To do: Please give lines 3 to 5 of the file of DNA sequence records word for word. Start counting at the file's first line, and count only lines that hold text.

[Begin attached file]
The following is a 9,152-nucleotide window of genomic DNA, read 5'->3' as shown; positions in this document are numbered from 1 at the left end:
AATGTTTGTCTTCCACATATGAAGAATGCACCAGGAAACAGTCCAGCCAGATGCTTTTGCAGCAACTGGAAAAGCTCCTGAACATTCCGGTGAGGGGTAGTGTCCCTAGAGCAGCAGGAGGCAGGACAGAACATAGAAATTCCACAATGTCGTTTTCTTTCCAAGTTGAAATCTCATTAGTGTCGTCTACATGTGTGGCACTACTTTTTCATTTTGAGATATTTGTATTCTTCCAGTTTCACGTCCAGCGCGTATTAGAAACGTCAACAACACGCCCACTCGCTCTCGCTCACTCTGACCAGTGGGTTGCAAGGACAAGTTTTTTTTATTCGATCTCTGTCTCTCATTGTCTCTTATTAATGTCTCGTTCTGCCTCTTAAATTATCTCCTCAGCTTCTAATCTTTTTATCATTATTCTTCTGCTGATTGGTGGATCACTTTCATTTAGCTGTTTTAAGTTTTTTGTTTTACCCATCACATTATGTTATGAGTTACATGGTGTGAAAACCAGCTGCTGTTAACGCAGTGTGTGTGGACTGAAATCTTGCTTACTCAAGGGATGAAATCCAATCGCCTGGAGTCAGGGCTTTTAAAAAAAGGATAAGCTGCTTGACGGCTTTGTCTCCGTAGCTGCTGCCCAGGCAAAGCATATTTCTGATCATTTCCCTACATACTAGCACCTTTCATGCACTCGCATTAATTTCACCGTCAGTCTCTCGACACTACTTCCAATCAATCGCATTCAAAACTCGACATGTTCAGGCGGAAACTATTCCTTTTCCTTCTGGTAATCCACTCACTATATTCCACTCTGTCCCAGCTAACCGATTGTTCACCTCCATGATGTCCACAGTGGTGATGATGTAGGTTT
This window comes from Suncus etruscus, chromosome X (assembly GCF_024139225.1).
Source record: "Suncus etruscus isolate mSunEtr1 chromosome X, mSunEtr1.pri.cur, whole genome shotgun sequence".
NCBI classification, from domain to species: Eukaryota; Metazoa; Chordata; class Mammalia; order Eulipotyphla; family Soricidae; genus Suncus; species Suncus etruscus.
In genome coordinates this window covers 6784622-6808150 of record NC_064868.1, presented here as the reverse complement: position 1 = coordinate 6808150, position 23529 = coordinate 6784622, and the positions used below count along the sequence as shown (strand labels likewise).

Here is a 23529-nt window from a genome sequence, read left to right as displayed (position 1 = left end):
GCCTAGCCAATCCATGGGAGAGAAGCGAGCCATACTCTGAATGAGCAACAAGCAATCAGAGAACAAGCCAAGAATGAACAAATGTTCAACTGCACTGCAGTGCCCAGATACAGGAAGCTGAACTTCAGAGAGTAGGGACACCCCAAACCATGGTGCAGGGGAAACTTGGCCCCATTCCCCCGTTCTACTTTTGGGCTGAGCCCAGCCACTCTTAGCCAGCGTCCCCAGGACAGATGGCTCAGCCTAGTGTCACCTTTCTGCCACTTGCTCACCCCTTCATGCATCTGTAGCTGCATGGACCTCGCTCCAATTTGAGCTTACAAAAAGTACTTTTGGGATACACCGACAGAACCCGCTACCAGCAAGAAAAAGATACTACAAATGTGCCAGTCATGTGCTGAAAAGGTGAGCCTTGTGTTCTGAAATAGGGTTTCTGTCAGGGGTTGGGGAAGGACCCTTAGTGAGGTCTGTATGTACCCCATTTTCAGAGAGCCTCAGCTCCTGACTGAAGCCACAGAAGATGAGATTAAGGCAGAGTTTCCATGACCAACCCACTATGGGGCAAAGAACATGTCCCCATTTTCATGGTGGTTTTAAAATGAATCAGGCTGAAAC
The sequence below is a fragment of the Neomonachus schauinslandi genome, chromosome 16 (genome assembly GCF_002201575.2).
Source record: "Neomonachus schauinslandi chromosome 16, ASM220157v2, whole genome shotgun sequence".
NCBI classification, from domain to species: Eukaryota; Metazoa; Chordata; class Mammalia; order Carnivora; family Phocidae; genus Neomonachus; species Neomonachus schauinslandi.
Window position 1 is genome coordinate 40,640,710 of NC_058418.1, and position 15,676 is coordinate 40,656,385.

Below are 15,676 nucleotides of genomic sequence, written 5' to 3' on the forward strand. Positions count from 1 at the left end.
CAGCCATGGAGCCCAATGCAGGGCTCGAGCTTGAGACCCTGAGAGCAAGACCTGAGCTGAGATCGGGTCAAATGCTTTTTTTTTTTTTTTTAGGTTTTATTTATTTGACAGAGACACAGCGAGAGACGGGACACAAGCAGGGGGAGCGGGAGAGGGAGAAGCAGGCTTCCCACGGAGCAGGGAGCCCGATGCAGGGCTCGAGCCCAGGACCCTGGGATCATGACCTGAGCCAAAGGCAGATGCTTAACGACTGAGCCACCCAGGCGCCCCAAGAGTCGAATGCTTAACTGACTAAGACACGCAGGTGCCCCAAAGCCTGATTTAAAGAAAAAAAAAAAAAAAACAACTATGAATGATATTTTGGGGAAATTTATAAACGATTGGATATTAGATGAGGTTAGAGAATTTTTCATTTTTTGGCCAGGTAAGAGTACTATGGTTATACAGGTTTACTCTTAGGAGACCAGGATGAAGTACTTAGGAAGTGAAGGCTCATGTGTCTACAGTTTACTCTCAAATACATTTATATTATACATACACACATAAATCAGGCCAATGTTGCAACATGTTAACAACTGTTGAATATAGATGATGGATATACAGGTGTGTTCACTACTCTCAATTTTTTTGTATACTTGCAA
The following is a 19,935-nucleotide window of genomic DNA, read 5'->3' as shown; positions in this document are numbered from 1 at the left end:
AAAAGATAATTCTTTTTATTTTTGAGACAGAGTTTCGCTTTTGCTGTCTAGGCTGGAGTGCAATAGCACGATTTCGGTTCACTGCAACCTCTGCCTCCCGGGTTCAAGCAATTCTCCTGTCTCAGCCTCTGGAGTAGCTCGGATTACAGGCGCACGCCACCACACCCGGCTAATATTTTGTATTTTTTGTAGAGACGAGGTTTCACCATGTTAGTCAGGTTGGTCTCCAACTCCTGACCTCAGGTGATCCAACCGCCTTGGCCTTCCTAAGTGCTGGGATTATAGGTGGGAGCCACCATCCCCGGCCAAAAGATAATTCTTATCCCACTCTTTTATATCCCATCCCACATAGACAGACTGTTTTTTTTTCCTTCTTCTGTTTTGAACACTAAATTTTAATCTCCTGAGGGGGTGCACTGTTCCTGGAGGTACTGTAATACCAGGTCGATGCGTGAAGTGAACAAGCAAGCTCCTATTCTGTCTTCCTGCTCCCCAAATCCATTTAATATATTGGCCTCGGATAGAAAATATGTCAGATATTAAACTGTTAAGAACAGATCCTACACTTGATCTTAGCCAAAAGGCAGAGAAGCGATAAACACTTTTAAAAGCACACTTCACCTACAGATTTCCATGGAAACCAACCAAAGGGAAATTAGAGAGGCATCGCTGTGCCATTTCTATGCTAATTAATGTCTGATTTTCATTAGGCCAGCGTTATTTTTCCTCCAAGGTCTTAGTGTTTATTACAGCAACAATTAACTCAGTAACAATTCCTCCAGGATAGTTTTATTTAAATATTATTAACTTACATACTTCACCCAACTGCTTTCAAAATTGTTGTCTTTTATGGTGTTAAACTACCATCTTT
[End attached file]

This window comes from Suncus etruscus, chromosome X (assembly GCF_024139225.1).
Source record: "Suncus etruscus isolate mSunEtr1 chromosome X, mSunEtr1.pri.cur, whole genome shotgun sequence".
NCBI classification, from domain to species: Eukaryota; Metazoa; Chordata; class Mammalia; order Eulipotyphla; family Soricidae; genus Suncus; species Suncus etruscus.